--->Now here are some statistics on the benefits of homework:
1) Harris Cooper (1994) presents immediate and long-term effects of homework:
Immediate: Students retain information and understand material better. Critical thinking and concept formation are increased. Information processing is improved, and the curriculum in enriched.
Long-term academic: Learning is encouraged during leisure time. Attitude toward school is improved. Study habits and skills are better.
Long-term non-academic: Students have greater self-direction and self-discipline. Time management is easier for students. Students are more inquisitive and participate in more independent problem solving.
2) What Con said against parents behaviour to children about homework is not valid. There is no evidence to support this claim. Parents are not "strict monstrous beasts, monitoring their activities and bossing them around all day". It's just a wrong assumption. Even if it's true, it's very rare. Nancy Paulu (2000) indicates that parents can reap benefits from homework, also. The assignment of homework can help them learn about and become involved in their child's education. They can also communicate more with their children and their schools. Perhaps most importantly, parents who promote homework can assist teachers in creating a lifelong love of learning.
source:http://lrs.ed.uiuc.edu...
rajagopal23295

Con

Nowhere in my statements do I mention students not doing homework. All I mentioned was that students don't LIKE homework. And I would like to ask my opponent, why consider only American surveys and students in the USA? My statements refer to the general majority of the world's students, who do not like homework, and I was one of them too. In fact, statistically, my country, India has more number of students than the USA, and hence I strongly state that a majority of students do not like homework. American surveys suggest a positive outcome, well, maybe American teachers are very talented in giving the right kind of homework, but it just does not happen all over the world. And not every American student likes his homework, does he? When we talk about long term benefits like time management, I feel there could be ways to teach the students the same with activities that are far less boring than homework. One hour a night for homework, are you kidding me? I just passed out of school last year! "Monstrous beasts" might have come across as an exaggeration. But let me clear my point here. I do NOT feel that parents ARE really "monstrous beasts", it's only the pressure to which young minds succumb which makes them feel so. As more and more importance is given to academics, we tend to neglect other talents/activities. Parental pressure, which is nothing but expecting better grades/setting standards for their kids is a major reason why kids are not comfortable with their homework. And I do not refer exclusively to India, as one might think.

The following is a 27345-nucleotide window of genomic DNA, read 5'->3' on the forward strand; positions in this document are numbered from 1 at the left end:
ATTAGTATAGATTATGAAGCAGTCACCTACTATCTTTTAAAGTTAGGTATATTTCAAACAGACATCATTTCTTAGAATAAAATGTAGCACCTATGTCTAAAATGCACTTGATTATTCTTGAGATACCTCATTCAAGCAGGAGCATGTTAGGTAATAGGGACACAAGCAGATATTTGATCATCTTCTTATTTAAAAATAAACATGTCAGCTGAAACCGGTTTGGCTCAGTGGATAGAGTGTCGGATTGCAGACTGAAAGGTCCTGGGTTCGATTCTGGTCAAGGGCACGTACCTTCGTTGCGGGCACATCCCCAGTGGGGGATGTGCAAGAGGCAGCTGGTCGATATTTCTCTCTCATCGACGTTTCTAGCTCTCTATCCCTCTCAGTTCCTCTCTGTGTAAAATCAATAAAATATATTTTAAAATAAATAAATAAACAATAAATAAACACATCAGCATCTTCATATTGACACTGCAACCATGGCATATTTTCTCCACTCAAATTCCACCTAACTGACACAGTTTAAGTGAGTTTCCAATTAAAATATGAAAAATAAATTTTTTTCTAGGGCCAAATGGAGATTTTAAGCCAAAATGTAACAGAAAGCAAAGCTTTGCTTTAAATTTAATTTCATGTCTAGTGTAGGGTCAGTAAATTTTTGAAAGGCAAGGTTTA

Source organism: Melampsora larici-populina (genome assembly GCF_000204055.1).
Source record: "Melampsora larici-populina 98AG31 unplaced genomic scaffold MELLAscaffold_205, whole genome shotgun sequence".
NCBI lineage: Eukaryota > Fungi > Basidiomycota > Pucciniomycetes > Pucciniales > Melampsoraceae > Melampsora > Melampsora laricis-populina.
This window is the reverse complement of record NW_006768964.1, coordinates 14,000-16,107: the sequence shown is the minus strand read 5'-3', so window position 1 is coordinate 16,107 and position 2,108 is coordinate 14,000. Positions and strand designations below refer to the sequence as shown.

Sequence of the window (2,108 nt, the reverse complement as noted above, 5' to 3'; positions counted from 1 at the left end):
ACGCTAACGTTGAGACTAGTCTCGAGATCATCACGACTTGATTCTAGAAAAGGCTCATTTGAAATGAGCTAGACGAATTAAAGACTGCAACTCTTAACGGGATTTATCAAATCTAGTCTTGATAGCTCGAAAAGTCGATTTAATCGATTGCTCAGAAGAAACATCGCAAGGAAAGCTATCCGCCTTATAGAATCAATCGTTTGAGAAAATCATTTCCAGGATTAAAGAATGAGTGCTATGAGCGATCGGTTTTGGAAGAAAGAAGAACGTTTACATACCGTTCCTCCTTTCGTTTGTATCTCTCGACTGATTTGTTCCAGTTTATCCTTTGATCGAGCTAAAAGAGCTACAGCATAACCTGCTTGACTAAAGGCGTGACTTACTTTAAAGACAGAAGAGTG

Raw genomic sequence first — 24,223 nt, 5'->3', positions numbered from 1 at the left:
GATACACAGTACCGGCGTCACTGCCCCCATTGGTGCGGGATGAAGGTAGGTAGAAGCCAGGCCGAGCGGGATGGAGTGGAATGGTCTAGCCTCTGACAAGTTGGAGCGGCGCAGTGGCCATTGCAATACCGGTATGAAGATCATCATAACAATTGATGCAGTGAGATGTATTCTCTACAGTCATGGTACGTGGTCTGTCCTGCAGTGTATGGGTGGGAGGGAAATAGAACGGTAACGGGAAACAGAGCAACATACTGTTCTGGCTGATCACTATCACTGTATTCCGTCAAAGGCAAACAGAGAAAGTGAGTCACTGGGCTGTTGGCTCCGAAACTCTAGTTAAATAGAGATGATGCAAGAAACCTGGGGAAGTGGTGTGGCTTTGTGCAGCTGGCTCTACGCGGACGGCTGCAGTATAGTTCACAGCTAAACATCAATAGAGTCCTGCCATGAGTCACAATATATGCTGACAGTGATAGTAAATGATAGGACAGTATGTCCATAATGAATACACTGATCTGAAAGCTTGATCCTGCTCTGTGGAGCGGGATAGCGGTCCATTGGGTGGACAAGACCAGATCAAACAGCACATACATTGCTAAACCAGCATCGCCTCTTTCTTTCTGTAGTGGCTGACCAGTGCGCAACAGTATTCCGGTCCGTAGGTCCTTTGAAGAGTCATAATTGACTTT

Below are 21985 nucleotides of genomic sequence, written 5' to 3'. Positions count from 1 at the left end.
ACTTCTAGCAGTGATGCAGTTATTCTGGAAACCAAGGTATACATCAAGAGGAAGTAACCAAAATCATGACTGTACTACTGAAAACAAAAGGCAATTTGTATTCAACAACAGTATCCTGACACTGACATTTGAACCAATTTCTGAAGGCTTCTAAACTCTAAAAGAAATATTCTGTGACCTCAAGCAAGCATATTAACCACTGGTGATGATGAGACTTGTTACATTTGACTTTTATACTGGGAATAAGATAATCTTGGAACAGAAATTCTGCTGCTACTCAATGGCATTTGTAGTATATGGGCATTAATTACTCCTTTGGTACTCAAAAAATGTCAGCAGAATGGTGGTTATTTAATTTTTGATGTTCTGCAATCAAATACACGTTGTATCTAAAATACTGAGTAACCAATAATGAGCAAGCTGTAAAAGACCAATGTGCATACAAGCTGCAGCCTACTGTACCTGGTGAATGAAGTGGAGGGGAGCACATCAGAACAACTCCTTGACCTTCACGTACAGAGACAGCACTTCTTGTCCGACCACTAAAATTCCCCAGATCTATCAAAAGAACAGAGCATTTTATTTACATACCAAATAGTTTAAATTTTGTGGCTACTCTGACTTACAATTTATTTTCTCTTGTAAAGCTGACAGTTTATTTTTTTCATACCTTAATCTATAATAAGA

Research has also shown that homework may be harmful to the kids learning process. Researchers at Penn State have proven the parent-child psychology that I earlier mentioned. I quote directly from the research paper: "An unintended consequence may be that those children who need extra work and drill the most are the ones least likely to get it. Increasing homework loads is likely to aggravate tensions within the family, thereby generating more inequality and eroding the quality of overall education".
These words are by David P. Baker, professor of education and sociology. Hope this was the kind of evidence my worthy opponent was looking for. Do your research before arguing about lack of evidence.

"American students appear to do as much homework as their peers overseas -- if not more -- but still only score around the international average. Undue focus on homework as a national quick-fix, rather than a focus on issues of instructional quality and equity of access to opportunity to learn, may lead a country into wasted expenditures of time and energy", says Gerald K. LeTendre, associate professor of education.

As all families can not help their wards equally in their homework, it would result in an unfair advantage to the few who take homework seriously and have the resources required to do their homework the way it's supposed to be done. Dr. Baker adds in the same research paper: "If schools expect every family to reinforce the child's learning process at home, they need to realize that, when families are unequal to the task, students will not receive the same quality of education. The addition of homework will only exacerbate existing inequities within a nation's student population and pull down overall scores."

Piling on the homework doesn't help kids do better in school. In fact, it can lower their test scores.

That's the conclusion of a group of Australian researchers, who have taken the aggregate results of several recent studies investigating the relationship between time spent on homework and students' academic performance.

According to Richard Walker, an educational psychologist at Sydney University, data shows that in countries where more time is spent on homework, students score lower on a standardized test called the Program for International Student Assessment, or PISA. The same correlation is also seen when comparing homework time and test performance at schools within countries. Past studies have also demonstrated this basic trend.